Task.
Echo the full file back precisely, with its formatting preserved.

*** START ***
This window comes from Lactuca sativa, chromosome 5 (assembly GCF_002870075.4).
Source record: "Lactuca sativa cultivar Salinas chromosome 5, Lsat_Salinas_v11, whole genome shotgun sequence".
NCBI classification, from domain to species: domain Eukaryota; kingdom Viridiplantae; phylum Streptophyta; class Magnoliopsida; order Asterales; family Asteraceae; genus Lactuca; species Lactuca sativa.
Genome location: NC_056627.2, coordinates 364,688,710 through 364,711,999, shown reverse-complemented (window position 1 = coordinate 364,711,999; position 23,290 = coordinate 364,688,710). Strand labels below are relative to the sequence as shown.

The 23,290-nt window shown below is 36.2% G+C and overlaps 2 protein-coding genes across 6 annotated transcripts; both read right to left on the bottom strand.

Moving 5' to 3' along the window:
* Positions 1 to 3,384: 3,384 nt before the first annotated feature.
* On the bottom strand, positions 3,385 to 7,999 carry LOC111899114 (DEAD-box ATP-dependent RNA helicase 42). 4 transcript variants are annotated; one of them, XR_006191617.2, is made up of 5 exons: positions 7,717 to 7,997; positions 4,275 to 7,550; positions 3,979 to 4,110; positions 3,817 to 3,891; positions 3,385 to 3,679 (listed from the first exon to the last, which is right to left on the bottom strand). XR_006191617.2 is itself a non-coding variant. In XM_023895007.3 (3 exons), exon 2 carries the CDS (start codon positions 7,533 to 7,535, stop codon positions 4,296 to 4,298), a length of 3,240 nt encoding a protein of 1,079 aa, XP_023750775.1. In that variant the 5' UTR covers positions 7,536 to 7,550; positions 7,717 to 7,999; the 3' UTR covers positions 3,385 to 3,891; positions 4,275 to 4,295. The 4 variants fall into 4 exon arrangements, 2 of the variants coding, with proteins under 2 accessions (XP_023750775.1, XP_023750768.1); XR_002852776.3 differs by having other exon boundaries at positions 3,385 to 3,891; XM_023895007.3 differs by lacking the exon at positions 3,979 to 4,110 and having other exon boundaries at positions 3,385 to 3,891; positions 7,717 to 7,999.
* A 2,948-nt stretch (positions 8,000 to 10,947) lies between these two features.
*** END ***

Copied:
This window comes from Lactuca sativa, chromosome 5 (assembly GCF_002870075.4).
Source record: "Lactuca sativa cultivar Salinas chromosome 5, Lsat_Salinas_v11, whole genome shotgun sequence".
NCBI classification, from domain to species: domain Eukaryota; kingdom Viridiplantae; phylum Streptophyta; class Magnoliopsida; order Asterales; family Asteraceae; genus Lactuca; species Lactuca sativa.
Genome location: NC_056627.2, coordinates 364,688,710 through 364,711,999, shown reverse-complemented (window position 1 = coordinate 364,711,999; position 23,290 = coordinate 364,688,710). Strand labels below are relative to the sequence as shown.

The 23,290-nt window shown below is 36.2% G+C and overlaps 2 protein-coding genes across 6 annotated transcripts; both read right to left on the bottom strand.

Moving 5' to 3' along the window:
* Positions 1 to 3,384: 3,384 nt before the first annotated feature.
* On the bottom strand, positions 3,385 to 7,999 carry LOC111899114 (DEAD-box ATP-dependent RNA helicase 42). 4 transcript variants are annotated; one of them, XR_006191617.2, is made up of 5 exons: positions 7,717 to 7,997; positions 4,275 to 7,550; positions 3,979 to 4,110; positions 3,817 to 3,891; positions 3,385 to 3,679 (listed from the first exon to the last, which is right to left on the bottom strand). XR_006191617.2 is itself a non-coding variant. In XM_023895007.3 (3 exons), exon 2 carries the CDS (start codon positions 7,533 to 7,535, stop codon positions 4,296 to 4,298), a length of 3,240 nt encoding a protein of 1,079 aa, XP_023750775.1. In that variant the 5' UTR covers positions 7,536 to 7,550; positions 7,717 to 7,999; the 3' UTR covers positions 3,385 to 3,891; positions 4,275 to 4,295. The 4 variants fall into 4 exon arrangements, 2 of the variants coding, with proteins under 2 accessions (XP_023750775.1, XP_023750768.1); XR_002852776.3 differs by having other exon boundaries at positions 3,385 to 3,891; XM_023895007.3 differs by lacking the exon at positions 3,979 to 4,110 and having other exon boundaries at positions 3,385 to 3,891; positions 7,717 to 7,999.
* A 2,948-nt stretch (positions 8,000 to 10,947) lies between these two features.